Ozonation, being an allotropic form of oxygen, is used in purifying water, sterilizing air, and treating of foods and the creation of ice. Ozonated ice is commonly used for the storage of fish and chicken carcasses in an attempt to control such bacteria as Listeria monocytogenes. However, ozonated ice is only partially effective because of the naturally occurring biofilm that prevents the physical contact of released oxidants with the carcasses during storage. In addition, ozone can create a corrosive environment making it difficult to control.

Irradiation is another known process employed in many parts of the world with limited levels of acceptance and effectiveness. Questions currently remain as to the residual effects of products treated with irradiation and the consuming public. The process is also expensive making it impractical for many applications and limited for use on certain materials. In Europe special labeling requirements are imposed on those foods treated by irradiation with similar measures being considered in the United States.

Various types of acids are used in controlling bacteria, all having various levels of effectiveness. Acids are corrosive, dangerous to handle, and contact with a surface may alter the characteristic of the surface. Acids have limited effectiveness and are not considered effective prior to evisceration because of the nearly impermeable biofilms on the surface of carcasses. In addition, some acids cause taste and color degradation and are not environmentally friendly making disposal of the waste a major consideration. It should be noted that not all acids cause such reactions and those that do not, to any measurable degree, are often referred to as soft acids. However, soft acids are known to be most effective in post evisceration. Lactic acid is currently used in decontamination situations but teachings of the product are limited to destruction of bacteria before a biofilm develops. Once the biofilm develops, the acid is of limited use in spraying or dipping.

Physical removal also remains an option for bacteria control. However, the physical removal of visual contamination by trimming of effected areas, such as on carcasses, creates the risk of spreading the contaminants.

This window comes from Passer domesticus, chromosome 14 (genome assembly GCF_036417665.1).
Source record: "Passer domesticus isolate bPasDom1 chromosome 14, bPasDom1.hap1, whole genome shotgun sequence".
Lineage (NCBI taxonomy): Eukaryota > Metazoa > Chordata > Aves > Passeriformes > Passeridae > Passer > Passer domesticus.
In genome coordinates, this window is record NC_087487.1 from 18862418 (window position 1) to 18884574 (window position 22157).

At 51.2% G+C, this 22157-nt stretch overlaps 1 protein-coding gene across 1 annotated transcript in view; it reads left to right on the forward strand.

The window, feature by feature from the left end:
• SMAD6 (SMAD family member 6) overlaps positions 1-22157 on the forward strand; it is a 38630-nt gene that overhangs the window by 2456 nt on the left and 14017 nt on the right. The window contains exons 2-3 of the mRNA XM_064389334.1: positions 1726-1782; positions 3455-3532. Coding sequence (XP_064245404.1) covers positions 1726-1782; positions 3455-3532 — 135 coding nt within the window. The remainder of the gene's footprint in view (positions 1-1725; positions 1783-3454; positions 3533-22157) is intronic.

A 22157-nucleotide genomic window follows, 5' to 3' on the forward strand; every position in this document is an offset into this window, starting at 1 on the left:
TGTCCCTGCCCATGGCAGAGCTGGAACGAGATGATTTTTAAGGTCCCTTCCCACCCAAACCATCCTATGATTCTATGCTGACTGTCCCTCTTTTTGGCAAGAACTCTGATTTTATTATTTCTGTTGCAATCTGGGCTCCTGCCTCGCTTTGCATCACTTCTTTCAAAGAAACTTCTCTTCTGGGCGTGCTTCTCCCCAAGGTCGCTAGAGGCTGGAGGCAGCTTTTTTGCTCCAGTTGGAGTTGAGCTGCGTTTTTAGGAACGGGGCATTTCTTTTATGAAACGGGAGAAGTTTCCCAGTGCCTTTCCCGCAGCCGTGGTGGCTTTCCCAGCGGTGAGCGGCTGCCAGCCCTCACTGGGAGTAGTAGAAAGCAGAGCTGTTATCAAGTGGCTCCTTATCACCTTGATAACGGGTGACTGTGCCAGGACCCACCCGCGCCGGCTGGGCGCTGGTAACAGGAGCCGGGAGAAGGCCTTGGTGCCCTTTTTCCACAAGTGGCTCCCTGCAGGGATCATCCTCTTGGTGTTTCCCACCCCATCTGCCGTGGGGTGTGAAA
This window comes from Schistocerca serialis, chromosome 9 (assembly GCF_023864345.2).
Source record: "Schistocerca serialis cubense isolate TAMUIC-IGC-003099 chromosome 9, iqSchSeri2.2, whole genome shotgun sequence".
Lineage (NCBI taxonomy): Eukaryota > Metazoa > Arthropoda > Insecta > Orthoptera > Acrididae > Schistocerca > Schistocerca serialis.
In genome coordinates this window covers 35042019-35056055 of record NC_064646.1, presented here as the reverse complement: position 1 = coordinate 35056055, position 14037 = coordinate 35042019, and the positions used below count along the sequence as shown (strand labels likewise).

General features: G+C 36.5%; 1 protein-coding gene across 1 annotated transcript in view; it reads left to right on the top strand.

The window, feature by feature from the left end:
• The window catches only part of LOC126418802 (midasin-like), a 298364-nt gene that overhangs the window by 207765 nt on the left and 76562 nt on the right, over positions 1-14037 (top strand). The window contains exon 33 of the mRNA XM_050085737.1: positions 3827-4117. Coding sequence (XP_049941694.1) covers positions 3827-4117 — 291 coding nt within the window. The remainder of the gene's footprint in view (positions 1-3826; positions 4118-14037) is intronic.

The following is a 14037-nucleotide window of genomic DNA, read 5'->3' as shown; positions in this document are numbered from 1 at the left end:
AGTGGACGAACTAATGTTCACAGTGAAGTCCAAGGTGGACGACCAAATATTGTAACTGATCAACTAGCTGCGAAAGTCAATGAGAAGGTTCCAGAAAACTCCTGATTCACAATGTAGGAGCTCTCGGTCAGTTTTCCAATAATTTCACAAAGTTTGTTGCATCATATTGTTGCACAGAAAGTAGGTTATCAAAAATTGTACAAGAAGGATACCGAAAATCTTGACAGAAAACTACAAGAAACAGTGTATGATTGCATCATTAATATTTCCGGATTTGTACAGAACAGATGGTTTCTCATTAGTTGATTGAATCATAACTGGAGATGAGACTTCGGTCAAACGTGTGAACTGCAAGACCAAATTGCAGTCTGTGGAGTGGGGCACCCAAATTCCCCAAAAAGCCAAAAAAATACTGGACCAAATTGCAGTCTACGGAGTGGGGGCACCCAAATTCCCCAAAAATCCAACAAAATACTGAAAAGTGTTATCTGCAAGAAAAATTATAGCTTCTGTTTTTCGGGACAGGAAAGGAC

According to industry publications presented by Characklis and Cooksel in 1983 further supplemented by Characklis in 1984, set forth in Food Technology, Article of July 1994, Volume 48, No. 7, the biofilm is considered a five stage process which results from the physical, chemical and biological phenomenon and is identified as follows: transport of nutrients, inorganic, and organic matter to the solid surface; absorption of a conditioning film containing inorganic or organic nutrients; attachment of microbial cells to the wetted surface in initiation of growth; Bacterial metabolism within the biofilm; and cell disruption and detachment from the biofilm.

For these reasons, efforts are constantly under way to discover an economical and safe method for the destruction of bacteria. The problem is that the protective coating made by the biofilm requires treatment strong enough to break through the biofilm, destroy the underlying bacteria, yet not harm or alter the treated product.

What is lacking in the art is a process that is environmentally safe and specifically directed to the removal of the biofilm allowing for subsequent treatment of the underlying bacteria.

SUMMARY OF THE INVENTION

The instant invention is a colloidal emulsion employing saponin within a formulation that, when applied under certain conditions, is capable of reducing the surface tension of a biofilm allowing for removal and control of underlying bacteria. In particular, a triterpene saponin is used which is non-steroidal and commercially available. The saponin operates as a foaming agent, emulsifier, and provides surface tension reduction capable of loosening the biofilm. When the triterpene saponin is placed in a solution and used in conjunction with a soft acid, preferably sodium lactate, the biofilm is removed and the lactate acid kills the bacteria.

Sodium lactate and triterpene saponin when combined can be applied by a mechanical device wherein the emulsion is dispersed at about 1% and 2% respectively by volume of water flowing at a rate of one gallon of water per minute. Because the molecular structure of the triterpene saponin is colloidal, it does not penetrate the surface of the material being treated. In instances where the formulation is used in treating of a carcass, the triterpene saponin will not penetrate the substrate of a carcass, but will penetrate into the substrate.

Triterpene saponin is slightly acidic having a pH of between 4 and 5. It has been observed that a synergism takes place in creating the emulsion by allowing a reduced amount of lactate acid to be used and that a stable, controllable exposure for the acid to contact the bacteria is achieved. At the same time the loosening or stripping away of the biofilm is made possible. In addition, it has been found that increasing the temperature of the solution to over 100° F. further enhances the process.